It was once planted as a hedge and feature planting in gardens throughout the Eurobodalla for its bright display of red berries and unusual leaves. But now, the cotoneasters huge spread of competitive roots, pesky suckers and easily-spread berries are causing more problems than their beauty is worth.
A mature cotoneaster sends out a huge carpet of fine roots that can spread over large areas and suck the soil dry of moisture. This makes it difficult for other more desirable plants to grow and they often become stunted and unhealthy if they are sharing the yard with a cotoneaster.
There are several species of cotoneaster. All are exotic species and range in form from ground-hugging plants to trees that can reach four-metres tall. They have small clusters of pink or white flowers that are followed by red berries around this time of year.
Once digested by the birds and excreted in new areas, the seed quickly germinates and can invade the surrounding bushland.
The good news is that cotoneaster can easily be removed. The trunk needs to be cut near the base and herbicide applied immediately to the cut surface. Applying the herbicide will prevent the tree from reshooting and the roots will become inactive and eventually decompose.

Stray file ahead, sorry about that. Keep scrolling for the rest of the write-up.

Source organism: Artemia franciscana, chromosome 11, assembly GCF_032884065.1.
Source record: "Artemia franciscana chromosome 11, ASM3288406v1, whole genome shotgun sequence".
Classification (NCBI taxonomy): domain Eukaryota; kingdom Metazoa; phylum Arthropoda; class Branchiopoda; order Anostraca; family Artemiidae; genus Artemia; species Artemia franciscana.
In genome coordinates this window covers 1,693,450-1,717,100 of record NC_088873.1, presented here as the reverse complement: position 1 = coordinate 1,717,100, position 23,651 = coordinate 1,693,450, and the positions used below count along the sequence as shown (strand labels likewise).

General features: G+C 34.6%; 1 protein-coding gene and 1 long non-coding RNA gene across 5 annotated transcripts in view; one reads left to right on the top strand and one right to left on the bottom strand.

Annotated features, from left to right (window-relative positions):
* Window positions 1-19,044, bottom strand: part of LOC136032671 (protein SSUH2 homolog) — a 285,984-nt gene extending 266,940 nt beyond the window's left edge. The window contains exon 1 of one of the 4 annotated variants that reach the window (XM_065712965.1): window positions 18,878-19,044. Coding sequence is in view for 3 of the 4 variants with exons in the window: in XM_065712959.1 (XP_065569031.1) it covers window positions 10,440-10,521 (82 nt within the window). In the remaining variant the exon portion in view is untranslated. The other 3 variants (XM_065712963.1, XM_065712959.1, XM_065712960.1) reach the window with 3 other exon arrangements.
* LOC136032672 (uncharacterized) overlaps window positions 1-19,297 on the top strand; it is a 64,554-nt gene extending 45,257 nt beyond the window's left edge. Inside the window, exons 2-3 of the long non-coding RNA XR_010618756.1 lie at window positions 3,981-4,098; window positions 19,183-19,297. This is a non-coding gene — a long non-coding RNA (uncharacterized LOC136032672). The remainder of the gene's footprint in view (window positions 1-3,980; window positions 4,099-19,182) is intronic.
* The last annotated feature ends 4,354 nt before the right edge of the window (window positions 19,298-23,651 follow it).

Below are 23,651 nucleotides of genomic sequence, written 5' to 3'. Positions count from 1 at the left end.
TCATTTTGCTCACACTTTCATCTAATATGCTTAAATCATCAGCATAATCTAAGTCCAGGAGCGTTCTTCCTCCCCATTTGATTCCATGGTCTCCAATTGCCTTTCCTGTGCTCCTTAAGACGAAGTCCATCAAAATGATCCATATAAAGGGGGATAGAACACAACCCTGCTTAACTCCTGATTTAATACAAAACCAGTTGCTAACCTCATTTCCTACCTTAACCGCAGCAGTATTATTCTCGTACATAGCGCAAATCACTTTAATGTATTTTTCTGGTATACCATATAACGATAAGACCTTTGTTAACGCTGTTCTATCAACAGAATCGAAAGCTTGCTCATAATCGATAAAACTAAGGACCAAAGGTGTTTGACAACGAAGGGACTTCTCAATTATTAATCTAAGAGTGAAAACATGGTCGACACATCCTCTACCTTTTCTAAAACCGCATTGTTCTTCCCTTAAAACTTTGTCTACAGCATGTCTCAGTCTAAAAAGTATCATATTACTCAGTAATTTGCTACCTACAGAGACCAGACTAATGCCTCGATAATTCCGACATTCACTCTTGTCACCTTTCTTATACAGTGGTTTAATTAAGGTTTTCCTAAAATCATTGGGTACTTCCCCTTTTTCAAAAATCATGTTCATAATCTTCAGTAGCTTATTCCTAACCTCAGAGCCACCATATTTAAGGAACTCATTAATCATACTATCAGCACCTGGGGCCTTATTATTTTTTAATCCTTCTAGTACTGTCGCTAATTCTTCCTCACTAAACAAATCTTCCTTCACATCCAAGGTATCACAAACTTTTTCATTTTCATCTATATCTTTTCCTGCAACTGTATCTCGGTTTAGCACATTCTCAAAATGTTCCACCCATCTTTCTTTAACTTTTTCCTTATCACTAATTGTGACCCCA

Once the cotoneaster has been treated, the area should be planted with more desirable species. There are many bush-friendly plants that have fruits, berries or seeds and can replace the cotoneaster as a source of food for birds in your garden.
Some native alternatives with beautiful flowers could be banksia, grevillea or callistemon. All of these shrubs will attract native birds but do not have the invasive nature and high maintenance requirements of the cotoneaster.
If you’re removing cotoneasters from your property, Council can exchange them for free native plants. Contact Courtney Fink-Downes in the environment team on 4474 7493 for more information.